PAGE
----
In addition, migrants who have received a visa and worked in Thailand longer than 4 years are considered as illegal migrants as their visas have expired. Since the Thai government does not have a clear channel for migrants to extend their work permit, many decided to register through the One Stop Service Center. This resulted in those migrants losing the benefits accrued under social security. The ability to access social security is also a challenge as migrant workers’ employers are responsible for registering them, but many do not. At the same time, officers in the Social Security office fail to enforce the law against employers who do not register their workers. The social security law does not cover some sectors of work, such as agriculture and domestic work; and migrant workers cannot fully access the 7 benefits of social security such as unemployment, retirement, and mother and child support for six years after birth.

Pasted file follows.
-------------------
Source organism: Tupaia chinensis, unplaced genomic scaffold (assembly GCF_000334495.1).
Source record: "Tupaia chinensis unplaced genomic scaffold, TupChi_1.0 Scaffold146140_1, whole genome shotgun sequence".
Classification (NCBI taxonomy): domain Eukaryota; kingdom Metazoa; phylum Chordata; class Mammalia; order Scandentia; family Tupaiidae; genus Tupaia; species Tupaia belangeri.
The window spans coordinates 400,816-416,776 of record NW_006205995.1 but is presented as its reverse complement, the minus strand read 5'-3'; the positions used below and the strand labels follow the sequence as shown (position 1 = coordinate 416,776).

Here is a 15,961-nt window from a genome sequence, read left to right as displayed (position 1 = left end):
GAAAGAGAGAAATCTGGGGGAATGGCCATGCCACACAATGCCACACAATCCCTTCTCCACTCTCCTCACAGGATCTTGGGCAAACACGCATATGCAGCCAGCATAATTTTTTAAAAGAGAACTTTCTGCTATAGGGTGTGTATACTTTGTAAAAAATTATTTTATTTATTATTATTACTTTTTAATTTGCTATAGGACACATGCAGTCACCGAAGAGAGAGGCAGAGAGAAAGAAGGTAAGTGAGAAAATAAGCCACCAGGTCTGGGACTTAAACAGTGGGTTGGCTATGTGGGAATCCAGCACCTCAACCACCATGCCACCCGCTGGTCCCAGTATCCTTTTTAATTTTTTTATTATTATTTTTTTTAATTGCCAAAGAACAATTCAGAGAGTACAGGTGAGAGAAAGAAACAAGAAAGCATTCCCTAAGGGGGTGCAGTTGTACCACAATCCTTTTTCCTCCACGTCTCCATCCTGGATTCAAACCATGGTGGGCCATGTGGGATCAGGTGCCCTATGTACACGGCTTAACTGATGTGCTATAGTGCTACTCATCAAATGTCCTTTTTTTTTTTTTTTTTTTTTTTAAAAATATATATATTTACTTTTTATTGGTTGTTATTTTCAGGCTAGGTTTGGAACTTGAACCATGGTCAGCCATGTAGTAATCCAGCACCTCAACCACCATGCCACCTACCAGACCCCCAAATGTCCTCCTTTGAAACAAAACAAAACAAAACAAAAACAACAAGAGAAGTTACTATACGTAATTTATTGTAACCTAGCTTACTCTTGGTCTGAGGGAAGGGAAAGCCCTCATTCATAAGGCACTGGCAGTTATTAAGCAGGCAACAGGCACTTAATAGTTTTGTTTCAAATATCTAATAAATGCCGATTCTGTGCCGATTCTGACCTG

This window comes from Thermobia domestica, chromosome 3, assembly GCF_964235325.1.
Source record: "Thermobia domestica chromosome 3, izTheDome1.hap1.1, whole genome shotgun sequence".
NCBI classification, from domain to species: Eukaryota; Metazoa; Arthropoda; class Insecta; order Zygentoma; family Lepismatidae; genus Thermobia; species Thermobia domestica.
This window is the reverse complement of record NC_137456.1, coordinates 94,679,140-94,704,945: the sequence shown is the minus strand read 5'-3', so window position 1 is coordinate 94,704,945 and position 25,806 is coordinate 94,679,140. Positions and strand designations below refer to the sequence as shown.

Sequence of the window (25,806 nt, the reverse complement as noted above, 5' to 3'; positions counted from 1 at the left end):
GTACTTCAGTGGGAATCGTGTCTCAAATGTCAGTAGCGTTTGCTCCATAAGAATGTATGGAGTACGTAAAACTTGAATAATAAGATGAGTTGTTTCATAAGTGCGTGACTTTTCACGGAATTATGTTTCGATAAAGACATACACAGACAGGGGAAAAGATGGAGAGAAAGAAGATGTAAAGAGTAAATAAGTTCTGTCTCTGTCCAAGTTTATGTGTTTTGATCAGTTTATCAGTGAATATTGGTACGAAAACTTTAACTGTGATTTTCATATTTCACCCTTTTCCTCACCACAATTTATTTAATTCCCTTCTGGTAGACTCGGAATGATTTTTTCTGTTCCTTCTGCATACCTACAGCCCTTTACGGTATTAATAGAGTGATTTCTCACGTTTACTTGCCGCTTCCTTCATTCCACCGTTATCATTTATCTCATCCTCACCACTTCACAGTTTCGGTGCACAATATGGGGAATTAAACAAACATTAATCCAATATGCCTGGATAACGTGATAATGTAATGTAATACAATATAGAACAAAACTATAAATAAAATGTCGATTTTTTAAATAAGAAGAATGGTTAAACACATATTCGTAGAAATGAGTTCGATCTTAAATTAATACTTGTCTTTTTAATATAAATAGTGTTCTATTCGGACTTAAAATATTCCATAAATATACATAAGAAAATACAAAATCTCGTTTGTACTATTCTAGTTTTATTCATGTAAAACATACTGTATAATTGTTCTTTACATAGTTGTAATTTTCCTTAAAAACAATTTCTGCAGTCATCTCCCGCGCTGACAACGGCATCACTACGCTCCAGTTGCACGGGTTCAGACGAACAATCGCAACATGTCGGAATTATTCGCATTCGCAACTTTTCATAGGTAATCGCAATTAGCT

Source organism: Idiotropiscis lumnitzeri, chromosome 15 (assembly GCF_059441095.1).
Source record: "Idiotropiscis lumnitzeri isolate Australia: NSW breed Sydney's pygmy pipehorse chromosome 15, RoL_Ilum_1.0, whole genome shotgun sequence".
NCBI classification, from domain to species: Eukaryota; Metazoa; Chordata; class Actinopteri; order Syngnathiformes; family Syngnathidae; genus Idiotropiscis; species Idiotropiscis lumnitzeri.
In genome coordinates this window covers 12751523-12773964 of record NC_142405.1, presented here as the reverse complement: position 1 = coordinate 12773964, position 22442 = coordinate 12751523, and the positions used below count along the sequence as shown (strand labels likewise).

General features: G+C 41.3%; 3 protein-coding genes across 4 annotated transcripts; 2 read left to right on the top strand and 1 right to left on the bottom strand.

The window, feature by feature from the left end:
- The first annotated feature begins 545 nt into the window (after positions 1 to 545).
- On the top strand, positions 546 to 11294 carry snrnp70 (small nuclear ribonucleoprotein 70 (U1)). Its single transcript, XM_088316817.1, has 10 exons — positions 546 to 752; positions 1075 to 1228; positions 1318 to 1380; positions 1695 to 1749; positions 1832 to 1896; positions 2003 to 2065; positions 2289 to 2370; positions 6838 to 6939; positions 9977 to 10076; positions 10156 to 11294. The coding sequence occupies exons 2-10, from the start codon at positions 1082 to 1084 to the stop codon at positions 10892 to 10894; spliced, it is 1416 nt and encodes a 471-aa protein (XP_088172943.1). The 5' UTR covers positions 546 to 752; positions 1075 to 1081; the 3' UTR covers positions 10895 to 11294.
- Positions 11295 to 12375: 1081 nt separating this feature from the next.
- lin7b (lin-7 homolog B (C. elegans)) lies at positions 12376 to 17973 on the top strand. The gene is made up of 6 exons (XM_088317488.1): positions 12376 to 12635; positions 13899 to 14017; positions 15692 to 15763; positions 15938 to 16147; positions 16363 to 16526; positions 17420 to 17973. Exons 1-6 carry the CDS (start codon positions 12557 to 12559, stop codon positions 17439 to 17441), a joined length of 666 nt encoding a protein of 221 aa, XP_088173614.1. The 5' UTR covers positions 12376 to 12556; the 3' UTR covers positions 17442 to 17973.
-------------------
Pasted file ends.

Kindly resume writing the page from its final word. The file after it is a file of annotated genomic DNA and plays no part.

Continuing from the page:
On International Migrants Day 2014, eight migrants-rights organizations including MAP Foundation, Workers Solidarity Association (WSA), Migrant Workers Federation (MWF), Mekong Migration Network (MMN), Shan Women’s Action Network (SWAN), Shan Youth Power (SYP) and Empower Foundation, in order to advance migrants human rights, would like to propose recommendations to the Governor of Chiang Mai and the Law Reform Commission of Thailand as follows:

Recommendations to the Governor of Chiang Mai

1. The Governor of Chiang Mai should have a clear and strict process to eliminate brokers who seek to take advantage of migrants by registering them without actually employing them. This is in part because brokers who register migrants are not migrants’ employers, and therefore those migrants are unable to register with social security.